This alert is about the dangers of hot liquid being suddenly released from an abattoir cooking machine used to process tripe.
We recently responded to an incident where a worker at a meat processing facility suffered serious burns after a mixture of hot water and offal product was suddenly expelled from a tripe cooking machine he was working next to.
The worker was completing maintenance on nearby plant when the pneumatic product chute on the tripe machine opened. During normal operation, which is automated, liquid would first drain from the cooking machine prior to this opening, and the product would then discharge down the open chute to another machine. Following an investigation, it appears the drain had become blocked, causing a mixture of hot liquid and offal to spill over the product chute and onto the worker.
The following factors contributed to the incident:
The worker had followed procedures for isolating the plant that he was working on, but this did not include isolating nearby plant.
Hazards resulting from the blockage of the drain were not considered when risk assessments and safe working procedures were developed.
The product chute was not fully guarded.
Persons conducting a business or undertaking that use plant must ensure that risks to the health and safety of workers and others due to the plant is minimised as much as is reasonably practicable. When identifying hazards, you should also consider proximity of the plant to workers and the potential for the unsafe release of energy stored within that plant – for example, due to heat or pressure in the event of plant failure.
Persons conducting a business or undertaking must also develop safe work methods in consultation with workers, and these safe work methods should consider any risks that arise from the plant in the vicinity of work being conducted.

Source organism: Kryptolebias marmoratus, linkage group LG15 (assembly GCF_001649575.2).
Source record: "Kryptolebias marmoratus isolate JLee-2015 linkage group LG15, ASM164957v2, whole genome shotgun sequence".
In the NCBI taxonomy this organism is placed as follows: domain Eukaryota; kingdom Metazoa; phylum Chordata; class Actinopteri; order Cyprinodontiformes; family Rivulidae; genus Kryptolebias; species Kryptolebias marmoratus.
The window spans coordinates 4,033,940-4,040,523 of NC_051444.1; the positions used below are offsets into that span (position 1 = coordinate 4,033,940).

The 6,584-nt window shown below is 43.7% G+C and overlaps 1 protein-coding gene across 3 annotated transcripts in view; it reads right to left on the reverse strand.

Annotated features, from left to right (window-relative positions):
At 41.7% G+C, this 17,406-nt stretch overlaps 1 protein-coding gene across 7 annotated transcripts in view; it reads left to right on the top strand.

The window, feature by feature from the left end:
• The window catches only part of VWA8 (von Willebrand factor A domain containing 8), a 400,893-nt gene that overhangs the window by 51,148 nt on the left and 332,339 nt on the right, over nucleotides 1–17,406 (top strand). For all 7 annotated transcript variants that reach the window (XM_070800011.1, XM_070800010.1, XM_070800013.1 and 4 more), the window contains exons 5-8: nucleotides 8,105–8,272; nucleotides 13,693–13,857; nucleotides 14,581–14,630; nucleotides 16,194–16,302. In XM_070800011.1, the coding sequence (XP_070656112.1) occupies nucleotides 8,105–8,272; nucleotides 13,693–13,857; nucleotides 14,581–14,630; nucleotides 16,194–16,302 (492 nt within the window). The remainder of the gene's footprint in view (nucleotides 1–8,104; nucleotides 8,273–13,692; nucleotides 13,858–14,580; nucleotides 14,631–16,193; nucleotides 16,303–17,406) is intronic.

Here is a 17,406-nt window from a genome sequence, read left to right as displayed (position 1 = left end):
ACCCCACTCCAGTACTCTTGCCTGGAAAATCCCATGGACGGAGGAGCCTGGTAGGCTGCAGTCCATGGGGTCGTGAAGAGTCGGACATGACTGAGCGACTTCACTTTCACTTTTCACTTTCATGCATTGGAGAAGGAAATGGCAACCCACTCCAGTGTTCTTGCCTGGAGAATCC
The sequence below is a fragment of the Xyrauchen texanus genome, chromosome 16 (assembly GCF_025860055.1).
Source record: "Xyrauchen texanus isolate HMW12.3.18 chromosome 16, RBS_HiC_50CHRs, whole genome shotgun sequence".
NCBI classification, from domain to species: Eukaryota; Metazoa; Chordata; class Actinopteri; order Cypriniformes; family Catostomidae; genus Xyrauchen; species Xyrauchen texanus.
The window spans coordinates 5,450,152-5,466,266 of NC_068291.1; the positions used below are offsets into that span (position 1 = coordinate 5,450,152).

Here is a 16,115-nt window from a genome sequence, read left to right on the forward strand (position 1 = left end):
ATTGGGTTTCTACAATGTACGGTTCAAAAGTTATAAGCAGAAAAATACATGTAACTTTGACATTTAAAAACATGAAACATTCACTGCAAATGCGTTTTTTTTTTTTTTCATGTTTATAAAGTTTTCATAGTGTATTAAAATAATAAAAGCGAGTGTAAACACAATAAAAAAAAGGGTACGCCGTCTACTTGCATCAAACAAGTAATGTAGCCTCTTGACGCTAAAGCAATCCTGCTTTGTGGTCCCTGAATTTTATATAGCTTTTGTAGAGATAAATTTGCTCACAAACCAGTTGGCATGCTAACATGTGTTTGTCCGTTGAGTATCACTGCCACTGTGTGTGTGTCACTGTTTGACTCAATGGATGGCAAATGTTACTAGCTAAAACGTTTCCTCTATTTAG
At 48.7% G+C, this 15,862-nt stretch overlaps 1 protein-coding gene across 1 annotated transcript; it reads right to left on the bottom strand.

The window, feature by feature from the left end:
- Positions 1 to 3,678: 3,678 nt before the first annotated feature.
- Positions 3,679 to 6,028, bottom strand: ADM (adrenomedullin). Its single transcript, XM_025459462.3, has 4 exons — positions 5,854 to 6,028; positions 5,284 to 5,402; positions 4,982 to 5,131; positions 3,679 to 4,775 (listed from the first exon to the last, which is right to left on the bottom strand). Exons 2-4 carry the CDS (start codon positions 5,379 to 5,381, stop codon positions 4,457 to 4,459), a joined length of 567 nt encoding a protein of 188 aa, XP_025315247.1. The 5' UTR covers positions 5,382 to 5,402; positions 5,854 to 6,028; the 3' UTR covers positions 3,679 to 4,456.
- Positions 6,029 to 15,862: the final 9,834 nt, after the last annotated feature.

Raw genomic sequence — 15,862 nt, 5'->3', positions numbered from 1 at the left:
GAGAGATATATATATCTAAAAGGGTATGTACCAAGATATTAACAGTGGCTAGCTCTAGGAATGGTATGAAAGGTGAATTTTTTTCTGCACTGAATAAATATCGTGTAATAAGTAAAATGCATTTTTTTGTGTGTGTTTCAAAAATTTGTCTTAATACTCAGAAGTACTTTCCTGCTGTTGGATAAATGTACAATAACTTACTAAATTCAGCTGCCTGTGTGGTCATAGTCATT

Specific control measures
Persons conducting a business or undertaking that use tripe cooking machines should note the incident described above and revise their risk assessments and safe working procedures accordingly if the potential for similar incidents exists.
Consider guarding the product chute to prevent an overflow of discharged contents – see Figure 1, showing guarding that has been put in place following the incident. Note that where guarding is used, it should not introduce new hazards such as pinch points, sharp corners and edges, pressure build-up etc.
Where practicable, cool the contents of the machine before allowing the product chute to open – for example, by introducing cold water into the latter stages of the process.
When working on plant consider the potential risks from nearby machinery and, if appropriate, isolate and de-energise nearby machinery.
The WHS Act requires persons conducting a business or undertaking at a workplace to ensure, so far as is reasonably practicable, that workers and other persons at a workplace are not exposed to risks arising from the business or undertaking and that all workers are adequately trained and supervised.
Clauses 34 to 36 of the WHS Regulation places specific obligations on duty holders to identify reasonably foreseeable hazards associated with work being undertaken, including hazards associated with any plant used, and then manage risks accordingly.